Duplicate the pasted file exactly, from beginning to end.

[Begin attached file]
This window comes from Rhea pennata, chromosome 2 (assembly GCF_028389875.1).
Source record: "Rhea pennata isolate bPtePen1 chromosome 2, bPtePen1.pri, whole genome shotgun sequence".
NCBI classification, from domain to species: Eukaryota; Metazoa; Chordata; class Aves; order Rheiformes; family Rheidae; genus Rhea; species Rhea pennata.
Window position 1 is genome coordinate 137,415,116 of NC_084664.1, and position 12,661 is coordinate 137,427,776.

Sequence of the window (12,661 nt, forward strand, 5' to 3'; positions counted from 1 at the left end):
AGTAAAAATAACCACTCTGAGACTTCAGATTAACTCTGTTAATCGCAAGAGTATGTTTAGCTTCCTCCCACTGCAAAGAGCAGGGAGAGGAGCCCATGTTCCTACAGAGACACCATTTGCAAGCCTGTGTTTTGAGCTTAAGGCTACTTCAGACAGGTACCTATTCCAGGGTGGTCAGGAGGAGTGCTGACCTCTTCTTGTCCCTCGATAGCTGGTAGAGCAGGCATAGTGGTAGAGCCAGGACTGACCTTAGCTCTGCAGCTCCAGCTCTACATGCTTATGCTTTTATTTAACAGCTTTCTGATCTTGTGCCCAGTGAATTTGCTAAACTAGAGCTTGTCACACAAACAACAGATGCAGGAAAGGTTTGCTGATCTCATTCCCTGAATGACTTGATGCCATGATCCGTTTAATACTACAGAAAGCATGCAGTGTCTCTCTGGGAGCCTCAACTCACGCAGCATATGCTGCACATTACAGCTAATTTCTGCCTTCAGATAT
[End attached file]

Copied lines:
This window comes from Rhea pennata, chromosome 2 (assembly GCF_028389875.1).
Source record: "Rhea pennata isolate bPtePen1 chromosome 2, bPtePen1.pri, whole genome shotgun sequence".
NCBI classification, from domain to species: Eukaryota; Metazoa; Chordata; class Aves; order Rheiformes; family Rheidae; genus Rhea; species Rhea pennata.
Window position 1 is genome coordinate 137,415,116 of NC_084664.1, and position 12,661 is coordinate 137,427,776.

Sequence of the window (12,661 nt, forward strand, 5' to 3'; positions counted from 1 at the left end):
AGTAAAAATAACCACTCTGAGACTTCAGATTAACTCTGTTAATCGCAAGAGTATGTTTAGCTTCCTCCCACTGCAAAGAGCAGGGAGAGGAGCCCATGTTCCTACAGAGACACCATTTGCAAGCCTGTGTTTTGAGCTTAAGGCTACTTCAGACAGGTACCTATTCCAGGGTGGTCAGGAGGAGTGCTGACCTCTTCTTGTCCCTCGATAGCTGGTAGAGCAGGCATAGTGGTAGAGCCAGGACTGACCTTAGCTCTGCAGCTCCAGCTCTACATGCTTATGCTTTTATTTAACAGCTTTCTGATCTTGTGCCCAGTGAATTTGCTAAACTAGAGCTTGTCACACAAACAACAGATGCAGGAAAGGTTTGCTGATCTCATTCCCTGAATGACTTGATGCCATGATCCGTTTAATACTACAGAAAGCATGCAGTGTCTCTCTGGGAGCCTCAACTCACGCAGCATATGCTGCACATTACAGCTAATTTCTGCCTTCAGATAT